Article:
At 124 pages, Gardner embraces the novella format, a particular type of book I have to admit I haven't read in a while. And in her book, the reader is treated to those brief scenarios, those un-muffled pieces of conversation you could hear through the wall once you turned off your television. I was constantly eager to turn the page to find out what would happen next, only to find the characters in a new setting and having new conversations on a different day without any of the "in between" movements that often push a longer novel along. Gardner has whittled the story down to its bare essence and given you, quite purely, only what you need to know.

The story revolves around five friends and the relationships that mingle between them, and Gardner does not just scratch the surface of their friendships. She tunnels through the very veins of each of these characters, carefully dissecting the differences that lie between their hearts and their souls.
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1 of 1 people found the following review helpful By Floyd M. Orr on June 8, 2009
Format: Paperback
Cheryl Anne Gardner's fourth novella is a concise study of the psychodrama that is inevitably present in a sadomasochistic relationship. The author presents her characters through their own thoughts and conversations, explaining the complex psychology of the group as the story unfolds.

The key issue surrounds a lady who has been involved in a long term relationship with a very controlling man who is also seemingly quite unpredictable and abusive. The S/M cuts much deeper than the little whips designed not to leave marks, as employed in Story of O. Laleana shows the scars from repeatedly cutting herself with a knife, as well as those from the cleverly sadistic Julian. The sexual encounters and their violent contexts are carefully, thoughtfully presented in a brief, delicate manner, though, so The Thin Wall avoids entering any prurient or pornographic area.

The Thin Wall is the story of five old college friends, two women and three men, who are still socializing together at the ripe ages of their late thirties. None of the five are gay, but they are certainly independent singles who have little interest in marriage or children. They meet in the local pub on weekends and visit each other's apartments and other locations for long-term, yet fleeting, sexual relationships. The plot is set in London and the author is quite obsessed with all things English, including odd spellings and phrases here and there that might easily distract the average American reader. No more plotline or character development will be revealed in this review, but the storyline is as much like the movie The Big Chill or an episode of Friends or Seinfeld as it is the book or movie version of Story of O. The five characters interact with each other in personal, revealing ways in a show-don't-tell, pleasing manner, and there are enough surprises to keep the reader interested until the end.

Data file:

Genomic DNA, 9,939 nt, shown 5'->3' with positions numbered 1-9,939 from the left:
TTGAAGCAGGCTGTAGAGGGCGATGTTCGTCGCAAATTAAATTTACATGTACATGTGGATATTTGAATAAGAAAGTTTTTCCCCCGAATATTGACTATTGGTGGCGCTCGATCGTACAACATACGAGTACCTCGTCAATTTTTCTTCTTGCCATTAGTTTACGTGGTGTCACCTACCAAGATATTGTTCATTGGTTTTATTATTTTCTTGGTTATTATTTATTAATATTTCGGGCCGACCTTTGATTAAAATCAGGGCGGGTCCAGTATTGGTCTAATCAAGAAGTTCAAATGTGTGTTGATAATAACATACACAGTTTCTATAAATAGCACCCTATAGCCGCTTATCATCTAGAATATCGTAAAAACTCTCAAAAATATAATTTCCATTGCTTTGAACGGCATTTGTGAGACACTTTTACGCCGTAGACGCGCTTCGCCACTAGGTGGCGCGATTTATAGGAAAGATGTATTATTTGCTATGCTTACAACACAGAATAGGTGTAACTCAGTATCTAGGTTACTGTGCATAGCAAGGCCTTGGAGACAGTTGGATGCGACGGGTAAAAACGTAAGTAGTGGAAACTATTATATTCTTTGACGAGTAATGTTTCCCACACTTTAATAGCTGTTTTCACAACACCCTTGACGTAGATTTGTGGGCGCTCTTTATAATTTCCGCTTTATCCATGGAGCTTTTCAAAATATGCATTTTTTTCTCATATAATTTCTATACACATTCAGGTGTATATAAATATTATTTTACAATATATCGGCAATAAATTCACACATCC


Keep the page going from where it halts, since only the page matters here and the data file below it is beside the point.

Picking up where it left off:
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1 of 1 people found the following review helpful By Henry Martin on April 7, 2009
Format: Paperback
This work is probably the hardest review I had to do yet. While I had read two previous books by Cheryl Anne Gardner, The Splendor of Antiquity, and Logos, The Thin Wall is a radical departure from Gardner's romantic roots into the realms of darker, subconscious psychology and individual philosophies she masterfully delves into in this work.

One word to describe this book for me? Drastic.

I would lie if I were to say that The Thin Wall is an easy read. It isn't. Where the storyline is subtle and woven deep between the actions and events, dialog and behavior are crucial to understanding the story. While utilizing sex as a tool to slice into the depths of human consciousness, this book is not sexual in nature, and neither is it erotica. To be honest, I am not sure if there is another way for me to classify this work other than Literature. Gardner has masterfully adjoined elements of romance, erotica, literary fiction and psychological realism to create a story that is both entertaining and frightening at the same time. At least for me it is. There are scenes in this book that I had a hard time reading, nonetheless, these scenes are indispensable if one is to come to a conclusion at the end. At times lighthearted, at times gruesome and violating, the story follows four characters on their quest for happiness.

United by a common rejection of society and its superficial norms, Laleana, Tom, Julian and Ioan live their lives the way they want to. Admirable as this may seem, it comes at a cost -- Emotional cost. While all four have in common their well-to-do background, they do not capitalize on the power of their families to achieve any of the goals society deems important.